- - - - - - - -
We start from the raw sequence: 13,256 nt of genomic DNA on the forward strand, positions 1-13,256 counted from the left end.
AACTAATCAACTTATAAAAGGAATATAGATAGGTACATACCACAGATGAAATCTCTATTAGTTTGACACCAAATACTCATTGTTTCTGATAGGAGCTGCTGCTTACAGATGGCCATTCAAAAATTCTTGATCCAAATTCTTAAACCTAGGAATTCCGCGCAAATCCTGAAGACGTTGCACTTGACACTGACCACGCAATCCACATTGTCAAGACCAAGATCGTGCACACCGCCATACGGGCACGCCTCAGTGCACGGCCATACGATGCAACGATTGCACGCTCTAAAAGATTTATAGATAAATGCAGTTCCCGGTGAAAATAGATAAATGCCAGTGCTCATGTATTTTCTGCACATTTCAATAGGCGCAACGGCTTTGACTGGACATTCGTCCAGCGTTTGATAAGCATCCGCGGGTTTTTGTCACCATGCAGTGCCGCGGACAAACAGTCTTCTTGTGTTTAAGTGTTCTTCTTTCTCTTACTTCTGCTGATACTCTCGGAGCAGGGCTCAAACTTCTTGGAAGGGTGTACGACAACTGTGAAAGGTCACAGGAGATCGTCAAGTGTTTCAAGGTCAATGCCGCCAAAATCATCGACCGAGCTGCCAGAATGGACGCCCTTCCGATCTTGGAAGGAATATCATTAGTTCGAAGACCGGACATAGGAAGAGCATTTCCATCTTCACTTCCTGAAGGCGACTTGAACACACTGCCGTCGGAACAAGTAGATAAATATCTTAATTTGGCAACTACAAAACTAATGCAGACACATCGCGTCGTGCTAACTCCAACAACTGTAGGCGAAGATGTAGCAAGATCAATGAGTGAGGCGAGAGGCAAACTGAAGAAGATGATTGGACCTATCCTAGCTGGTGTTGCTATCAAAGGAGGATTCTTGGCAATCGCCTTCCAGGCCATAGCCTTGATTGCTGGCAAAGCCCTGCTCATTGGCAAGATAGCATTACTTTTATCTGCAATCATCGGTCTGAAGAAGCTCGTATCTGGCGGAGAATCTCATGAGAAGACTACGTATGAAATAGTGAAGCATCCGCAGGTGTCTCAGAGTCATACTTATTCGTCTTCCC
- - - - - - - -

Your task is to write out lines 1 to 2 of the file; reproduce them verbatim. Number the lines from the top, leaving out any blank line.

We start from the raw sequence: 13,256 nt of genomic DNA on the forward strand, positions 1-13,256 counted from the left end.
AACTAATCAACTTATAAAAGGAATATAGATAGGTACATACCACAGATGAAATCTCTATTAGTTTGACACCAAATACTCATTGTTTCTGATAGGAGCTGCTGCTTACAGATGGCCATTCAAAAATTCTTGATCCAAATTCTTAAACCTAGGAATTCCGCGCAAATCCTGAAGACGTTGCACTTGACACTGACCACGCAATCCACATTGTCAAGACCAAGATCGTGCACACCGCCATACGGGCACGCCTCAGTGCACGGCCATACGATGCAACGATTGCACGCTCTAAAAGATTTATAGATAAATGCAGTTCCCGGTGAAAATAGATAAATGCCAGTGCTCATGTATTTTCTGCACATTTCAATAGGCGCAACGGCTTTGACTGGACATTCGTCCAGCGTTTGATAAGCATCCGCGGGTTTTTGTCACCATGCAGTGCCGCGGACAAACAGTCTTCTTGTGTTTAAGTGTTCTTCTTTCTCTTACTTCTGCTGATACTCTCGGAGCAGGGCTCAAACTTCTTGGAAGGGTGTACGACAACTGTGAAAGGTCACAGGAGATCGTCAAGTGTTTCAAGGTCAATGCCGCCAAAATCATCGACCGAGCTGCCAGAATGGACGCCCTTCCGATCTTGGAAGGAATATCATTAGTTCGAAGACCGGACATAGGAAGAGCATTTCCATCTTCACTTCCTGAAGGCGACTTGAACACACTGCCGTCGGAACAAGTAGATAAATATCTTAATTTGGCAACTACAAAACTAATGCAGACACATCGCGTCGTGCTAACTCCAACAACTGTAGGCGAAGATGTAGCAAGATCAATGAGTGAGGCGAGAGGCAAACTGAAGAAGATGATTGGACCTATCCTAGCTGGTGTTGCTATCAAAGGAGGATTCTTGGCAATCGCCTTCCAGGCCATAGCCTTGATTGCTGGCAAAGCCCTGCTCATTGGCAAGATAGCATTACTTTTATCTGCAATCATCGGTCTGAAGAAGCTCGTATCTGGCGGAGAATCTCATGAGAAGACTACGTATGAAATAGTGAAGCATCCGCAGGTGTCTCAGAGTCATACTTATTCGTCTTCCC